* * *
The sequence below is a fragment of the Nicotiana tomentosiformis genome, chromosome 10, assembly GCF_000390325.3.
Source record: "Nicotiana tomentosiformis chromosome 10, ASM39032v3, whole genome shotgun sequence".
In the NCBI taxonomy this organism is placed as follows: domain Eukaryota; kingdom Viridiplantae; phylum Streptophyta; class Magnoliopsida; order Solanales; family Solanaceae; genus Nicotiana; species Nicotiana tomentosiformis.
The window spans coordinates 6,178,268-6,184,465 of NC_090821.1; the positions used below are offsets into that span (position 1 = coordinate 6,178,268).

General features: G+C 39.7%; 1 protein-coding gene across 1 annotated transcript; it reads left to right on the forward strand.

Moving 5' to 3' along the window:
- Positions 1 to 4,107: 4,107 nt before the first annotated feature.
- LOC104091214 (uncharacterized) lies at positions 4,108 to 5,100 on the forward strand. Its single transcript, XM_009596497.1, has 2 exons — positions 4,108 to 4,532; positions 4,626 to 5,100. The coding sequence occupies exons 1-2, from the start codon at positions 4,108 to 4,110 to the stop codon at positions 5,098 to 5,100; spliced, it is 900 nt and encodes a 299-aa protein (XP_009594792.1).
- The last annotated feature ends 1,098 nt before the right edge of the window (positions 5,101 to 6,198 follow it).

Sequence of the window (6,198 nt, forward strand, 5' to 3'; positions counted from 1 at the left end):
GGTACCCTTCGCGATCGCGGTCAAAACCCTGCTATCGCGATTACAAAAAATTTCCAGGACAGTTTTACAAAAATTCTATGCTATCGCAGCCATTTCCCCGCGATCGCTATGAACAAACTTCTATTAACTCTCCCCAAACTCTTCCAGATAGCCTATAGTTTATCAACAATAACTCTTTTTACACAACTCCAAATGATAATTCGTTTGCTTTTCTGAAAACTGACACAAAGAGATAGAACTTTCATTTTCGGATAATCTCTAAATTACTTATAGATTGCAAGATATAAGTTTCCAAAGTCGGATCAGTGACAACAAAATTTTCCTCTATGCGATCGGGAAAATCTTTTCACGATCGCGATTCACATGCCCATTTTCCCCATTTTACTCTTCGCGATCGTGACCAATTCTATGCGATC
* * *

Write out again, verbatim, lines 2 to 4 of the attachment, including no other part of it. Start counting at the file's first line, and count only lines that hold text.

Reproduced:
Source record: "Nicotiana tomentosiformis chromosome 10, ASM39032v3, whole genome shotgun sequence".
In the NCBI taxonomy this organism is placed as follows: domain Eukaryota; kingdom Viridiplantae; phylum Streptophyta; class Magnoliopsida; order Solanales; family Solanaceae; genus Nicotiana; species Nicotiana tomentosiformis.
The window spans coordinates 6,178,268-6,184,465 of NC_090821.1; the positions used below are offsets into that span (position 1 = coordinate 6,178,268).